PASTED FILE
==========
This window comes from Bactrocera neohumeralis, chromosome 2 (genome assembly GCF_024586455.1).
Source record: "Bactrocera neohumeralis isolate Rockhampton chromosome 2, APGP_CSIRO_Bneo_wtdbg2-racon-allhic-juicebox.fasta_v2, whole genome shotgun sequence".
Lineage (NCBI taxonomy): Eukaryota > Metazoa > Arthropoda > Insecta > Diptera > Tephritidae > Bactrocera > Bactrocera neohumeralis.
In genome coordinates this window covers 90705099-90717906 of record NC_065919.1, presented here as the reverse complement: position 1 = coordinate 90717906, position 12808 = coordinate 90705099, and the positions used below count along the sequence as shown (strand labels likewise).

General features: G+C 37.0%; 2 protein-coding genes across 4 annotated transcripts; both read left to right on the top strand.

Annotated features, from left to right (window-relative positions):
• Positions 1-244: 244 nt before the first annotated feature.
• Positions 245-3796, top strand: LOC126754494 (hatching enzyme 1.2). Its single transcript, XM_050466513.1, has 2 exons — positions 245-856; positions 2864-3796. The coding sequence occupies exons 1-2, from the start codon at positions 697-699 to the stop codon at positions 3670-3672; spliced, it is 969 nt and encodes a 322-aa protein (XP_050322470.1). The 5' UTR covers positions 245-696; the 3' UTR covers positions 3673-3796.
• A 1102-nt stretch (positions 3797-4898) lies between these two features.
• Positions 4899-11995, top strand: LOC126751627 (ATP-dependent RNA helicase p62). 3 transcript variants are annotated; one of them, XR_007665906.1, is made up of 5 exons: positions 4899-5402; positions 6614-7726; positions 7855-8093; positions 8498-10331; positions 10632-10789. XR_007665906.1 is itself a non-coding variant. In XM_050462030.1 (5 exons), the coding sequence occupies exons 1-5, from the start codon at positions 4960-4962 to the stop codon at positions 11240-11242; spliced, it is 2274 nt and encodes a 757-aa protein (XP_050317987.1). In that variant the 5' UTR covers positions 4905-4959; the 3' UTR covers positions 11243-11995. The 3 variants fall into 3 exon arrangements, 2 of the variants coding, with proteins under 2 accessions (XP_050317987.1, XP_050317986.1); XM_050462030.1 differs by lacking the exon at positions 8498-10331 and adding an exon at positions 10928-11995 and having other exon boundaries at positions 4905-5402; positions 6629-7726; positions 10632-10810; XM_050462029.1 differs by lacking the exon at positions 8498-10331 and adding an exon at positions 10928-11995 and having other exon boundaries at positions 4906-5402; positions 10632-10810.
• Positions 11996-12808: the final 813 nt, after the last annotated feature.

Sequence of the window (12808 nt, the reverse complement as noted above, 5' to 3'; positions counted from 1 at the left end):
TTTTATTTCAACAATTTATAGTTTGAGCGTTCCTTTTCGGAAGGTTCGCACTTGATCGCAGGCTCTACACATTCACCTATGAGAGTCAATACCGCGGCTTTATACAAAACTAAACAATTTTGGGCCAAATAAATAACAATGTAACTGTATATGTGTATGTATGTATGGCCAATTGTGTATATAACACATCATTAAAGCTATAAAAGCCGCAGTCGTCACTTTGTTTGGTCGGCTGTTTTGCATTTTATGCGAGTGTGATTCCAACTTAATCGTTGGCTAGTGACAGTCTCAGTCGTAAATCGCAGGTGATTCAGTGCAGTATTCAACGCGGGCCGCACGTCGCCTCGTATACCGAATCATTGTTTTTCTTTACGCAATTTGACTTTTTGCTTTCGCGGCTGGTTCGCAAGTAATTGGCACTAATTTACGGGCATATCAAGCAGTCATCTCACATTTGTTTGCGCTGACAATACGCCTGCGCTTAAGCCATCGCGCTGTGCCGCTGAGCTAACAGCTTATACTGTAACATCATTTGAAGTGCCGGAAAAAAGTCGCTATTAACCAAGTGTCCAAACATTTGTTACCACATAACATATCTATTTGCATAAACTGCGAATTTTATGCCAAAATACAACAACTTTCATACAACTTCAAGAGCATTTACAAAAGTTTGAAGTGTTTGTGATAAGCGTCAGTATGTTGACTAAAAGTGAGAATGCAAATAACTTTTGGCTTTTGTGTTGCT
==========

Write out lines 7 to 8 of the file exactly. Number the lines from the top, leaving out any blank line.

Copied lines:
• Positions 1-244: 244 nt before the first annotated feature.
• Positions 245-3796, top strand: LOC126754494 (hatching enzyme 1.2). Its single transcript, XM_050466513.1, has 2 exons — positions 245-856; positions 2864-3796. The coding sequence occupies exons 1-2, from the start codon at positions 697-699 to the stop codon at positions 3670-3672; spliced, it is 969 nt and encodes a 322-aa protein (XP_050322470.1). The 5' UTR covers positions 245-696; the 3' UTR covers positions 3673-3796.